Equity in vaccine coverage in Uganda from 2000 to 2016: revealing the multifaceted nature of inequity

Anthony Ssebagereka, Gatien de Broucker, Elizabeth Ekirapa-Kiracho, Rornald Muhumuza Kananura, Alfred Driwale, Joshua Mak, Aloysius Mutebi, Bryan Nicholas Patenaude

Research output: Contribution to journalArticlepeer-review

Abstract

Background: This study analyses vaccine coverage and equity among children under five years of age in Uganda based on the 2016 Uganda Demographic and Health Survey (UDHS) dataset. Understanding equity in vaccine access and the determinants is crucial for the redress of emerging as well as persistent inequities. Methods: Applied to the UDHS for 2000, 2006, 2011, and 2016, the Vaccine Economics Research for Sustainability and Equity (VERSE) Equity Toolkit provides a multivariate assessment of immunization coverage and equity by (1) ranking the sample population with a composite direct unfairness index, (2) generating quantitative measure of efficiency (coverage) and equity, and (3) decomposing inequity into its contributing factors. The direct unfairness ranking variable is the predicted vaccination coverage from a logistic model based upon fair and unfair sources of variation in vaccination coverage. Our fair source of variation is defined as the child’s age – children too young to receive routine immunization are not expected to be vaccinated. Unfair sources of variation are the child’s region of residence, and whether they live in an urban or rural area, the mother’s education level, the household’s socioeconomic status, the child’s sex, and their insurance coverage status. For each unfair source of variation, we identify a “more privileged” situation. Results: The coverage and equity of the Diphtheria-Pertussis-Tetanus vaccine, 3rd dose (DPT3) and the Measles-Containing Vaccine, 1st dose (MCV1) – two vaccines indicative of the health system’s performance – improved significantly since 2000, from 49.7% to 76.8% and 67.8% to 82.7%, respectively, and there are fewer zero-dose children: from 8.4% to 2.2%. Improvements in retaining children in the program so that they complete the immunization schedule are more modest (from 38.1% to 40.8%). Progress in coverage was pro-poor, with concentration indices (wealth only) moving from 0.127 (DPT3) and 0.123 (MCV1) in 2000 to -0.042 and -0.029 in 2016. Gains in overall equity (composite) were more modest, albeit significant for most vaccines except for MCV1: concentration indices of 0.150 (DPT3) and 0.087 (MCV1) in 2000 and 0.054 and 0.055 in 2016. The influence of the region and settings (urban/rural) of residence significantly decreased since 2000. Conclusion: The past two decades have seen significant improvements in vaccine coverage and equity, thanks to the efforts to strengthen routine immunization and ongoing supplemental immunization activities such as the Family Health Days. While maintaining the regular provision of vaccines to all regions, efforts should be made to alleviate the impact of low maternal education and literacy on vaccination uptake.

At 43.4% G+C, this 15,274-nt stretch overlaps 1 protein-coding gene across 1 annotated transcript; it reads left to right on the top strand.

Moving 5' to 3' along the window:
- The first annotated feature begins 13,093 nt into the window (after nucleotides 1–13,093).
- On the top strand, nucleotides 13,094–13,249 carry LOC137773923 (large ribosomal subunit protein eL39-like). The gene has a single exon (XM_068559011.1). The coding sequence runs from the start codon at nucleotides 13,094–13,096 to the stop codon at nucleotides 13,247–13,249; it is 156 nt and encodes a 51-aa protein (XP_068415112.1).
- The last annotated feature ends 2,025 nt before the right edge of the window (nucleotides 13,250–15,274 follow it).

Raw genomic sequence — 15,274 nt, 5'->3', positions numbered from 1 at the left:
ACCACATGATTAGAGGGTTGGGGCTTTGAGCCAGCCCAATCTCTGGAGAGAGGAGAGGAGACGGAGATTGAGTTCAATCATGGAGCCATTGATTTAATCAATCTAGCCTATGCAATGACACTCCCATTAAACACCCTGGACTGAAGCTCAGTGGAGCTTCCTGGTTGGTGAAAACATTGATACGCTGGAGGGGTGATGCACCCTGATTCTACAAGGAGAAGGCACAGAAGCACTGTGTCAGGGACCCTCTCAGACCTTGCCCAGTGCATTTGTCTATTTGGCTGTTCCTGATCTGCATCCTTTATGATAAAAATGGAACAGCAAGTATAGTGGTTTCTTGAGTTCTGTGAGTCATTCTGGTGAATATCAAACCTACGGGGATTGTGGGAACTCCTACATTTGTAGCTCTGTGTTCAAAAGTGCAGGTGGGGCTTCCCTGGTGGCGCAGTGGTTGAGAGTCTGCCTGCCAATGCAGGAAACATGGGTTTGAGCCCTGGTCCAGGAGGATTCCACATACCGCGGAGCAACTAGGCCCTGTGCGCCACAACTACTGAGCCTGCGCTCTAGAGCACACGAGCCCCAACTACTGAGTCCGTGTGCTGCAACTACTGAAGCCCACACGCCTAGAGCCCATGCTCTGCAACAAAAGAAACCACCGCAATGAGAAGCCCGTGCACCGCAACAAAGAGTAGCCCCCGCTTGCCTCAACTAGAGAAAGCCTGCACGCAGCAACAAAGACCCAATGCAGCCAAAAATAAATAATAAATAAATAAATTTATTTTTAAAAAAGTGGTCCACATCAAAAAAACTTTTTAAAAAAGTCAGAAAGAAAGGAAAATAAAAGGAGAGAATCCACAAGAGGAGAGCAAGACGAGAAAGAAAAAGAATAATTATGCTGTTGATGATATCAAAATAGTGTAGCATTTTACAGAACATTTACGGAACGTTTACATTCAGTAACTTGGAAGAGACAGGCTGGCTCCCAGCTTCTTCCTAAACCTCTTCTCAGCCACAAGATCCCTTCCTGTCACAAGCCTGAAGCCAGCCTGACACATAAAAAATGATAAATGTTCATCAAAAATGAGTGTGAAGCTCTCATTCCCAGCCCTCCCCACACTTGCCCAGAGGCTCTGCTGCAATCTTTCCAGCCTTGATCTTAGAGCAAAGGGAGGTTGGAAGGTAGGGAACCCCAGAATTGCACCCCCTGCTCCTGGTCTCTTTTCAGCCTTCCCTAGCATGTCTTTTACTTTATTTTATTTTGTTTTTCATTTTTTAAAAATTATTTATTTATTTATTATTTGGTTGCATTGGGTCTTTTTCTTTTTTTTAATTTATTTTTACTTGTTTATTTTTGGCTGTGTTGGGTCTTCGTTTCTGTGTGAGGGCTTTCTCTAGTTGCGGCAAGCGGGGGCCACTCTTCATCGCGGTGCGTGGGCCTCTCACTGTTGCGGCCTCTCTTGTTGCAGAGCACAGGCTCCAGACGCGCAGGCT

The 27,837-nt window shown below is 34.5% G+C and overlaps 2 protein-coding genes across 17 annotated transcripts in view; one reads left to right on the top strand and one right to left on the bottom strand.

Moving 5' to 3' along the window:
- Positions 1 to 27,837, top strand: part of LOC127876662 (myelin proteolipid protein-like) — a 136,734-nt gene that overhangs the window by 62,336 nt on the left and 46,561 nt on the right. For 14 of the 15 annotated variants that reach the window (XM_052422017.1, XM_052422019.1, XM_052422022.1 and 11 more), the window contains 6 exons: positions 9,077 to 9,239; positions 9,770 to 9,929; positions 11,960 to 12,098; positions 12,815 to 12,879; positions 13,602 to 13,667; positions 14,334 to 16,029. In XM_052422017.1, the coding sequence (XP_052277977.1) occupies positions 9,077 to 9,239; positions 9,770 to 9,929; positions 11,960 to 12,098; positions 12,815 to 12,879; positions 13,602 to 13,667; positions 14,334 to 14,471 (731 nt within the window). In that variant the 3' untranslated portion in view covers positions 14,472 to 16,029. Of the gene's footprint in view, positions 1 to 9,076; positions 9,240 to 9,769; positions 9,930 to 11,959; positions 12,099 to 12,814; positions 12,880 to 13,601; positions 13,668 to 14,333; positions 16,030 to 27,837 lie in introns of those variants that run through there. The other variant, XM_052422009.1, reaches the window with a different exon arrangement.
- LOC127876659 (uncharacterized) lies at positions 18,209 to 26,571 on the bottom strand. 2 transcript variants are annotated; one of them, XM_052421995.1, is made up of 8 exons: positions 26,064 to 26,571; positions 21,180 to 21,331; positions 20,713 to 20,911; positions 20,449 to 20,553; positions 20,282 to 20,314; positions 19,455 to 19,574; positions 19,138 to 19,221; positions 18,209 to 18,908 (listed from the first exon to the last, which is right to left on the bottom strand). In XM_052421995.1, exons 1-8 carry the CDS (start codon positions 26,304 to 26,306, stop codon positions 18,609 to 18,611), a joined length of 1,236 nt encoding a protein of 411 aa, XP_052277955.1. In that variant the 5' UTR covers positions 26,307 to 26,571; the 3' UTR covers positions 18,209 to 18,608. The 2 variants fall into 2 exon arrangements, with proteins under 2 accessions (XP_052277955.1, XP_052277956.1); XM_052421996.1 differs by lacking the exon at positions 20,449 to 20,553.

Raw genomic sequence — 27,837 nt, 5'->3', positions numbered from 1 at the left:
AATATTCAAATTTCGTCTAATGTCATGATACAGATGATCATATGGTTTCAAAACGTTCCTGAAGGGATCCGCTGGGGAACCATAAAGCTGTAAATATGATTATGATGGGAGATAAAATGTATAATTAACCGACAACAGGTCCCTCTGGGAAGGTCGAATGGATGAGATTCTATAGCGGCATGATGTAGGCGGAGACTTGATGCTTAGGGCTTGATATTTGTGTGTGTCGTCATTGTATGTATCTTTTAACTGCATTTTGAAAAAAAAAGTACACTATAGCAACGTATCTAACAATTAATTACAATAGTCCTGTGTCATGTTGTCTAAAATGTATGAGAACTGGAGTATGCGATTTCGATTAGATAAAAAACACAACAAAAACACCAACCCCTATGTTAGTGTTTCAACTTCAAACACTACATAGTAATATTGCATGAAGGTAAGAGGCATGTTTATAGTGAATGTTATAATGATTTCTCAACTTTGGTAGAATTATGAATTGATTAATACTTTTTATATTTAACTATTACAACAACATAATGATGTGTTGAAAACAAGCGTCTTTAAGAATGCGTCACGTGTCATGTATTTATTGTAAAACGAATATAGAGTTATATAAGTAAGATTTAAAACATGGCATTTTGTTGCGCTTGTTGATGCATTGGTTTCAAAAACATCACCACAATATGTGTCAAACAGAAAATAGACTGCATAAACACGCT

Original languageEnglish (US)
Article number185
JournalBMC public health
Volume24
Issue number1
DOIs
StatePublished - Dec 2024

Keywords

  • Access to healthcare
  • Determinants of health
  • Immunization schedule
  • National medical stores
  • Uganda
  • Vaccine coverage
  • Vaccine delivery
  • Vaccine equity
  • Zero-dose

ASJC Scopus subject areas

  • Public Health, Environmental and Occupational Health

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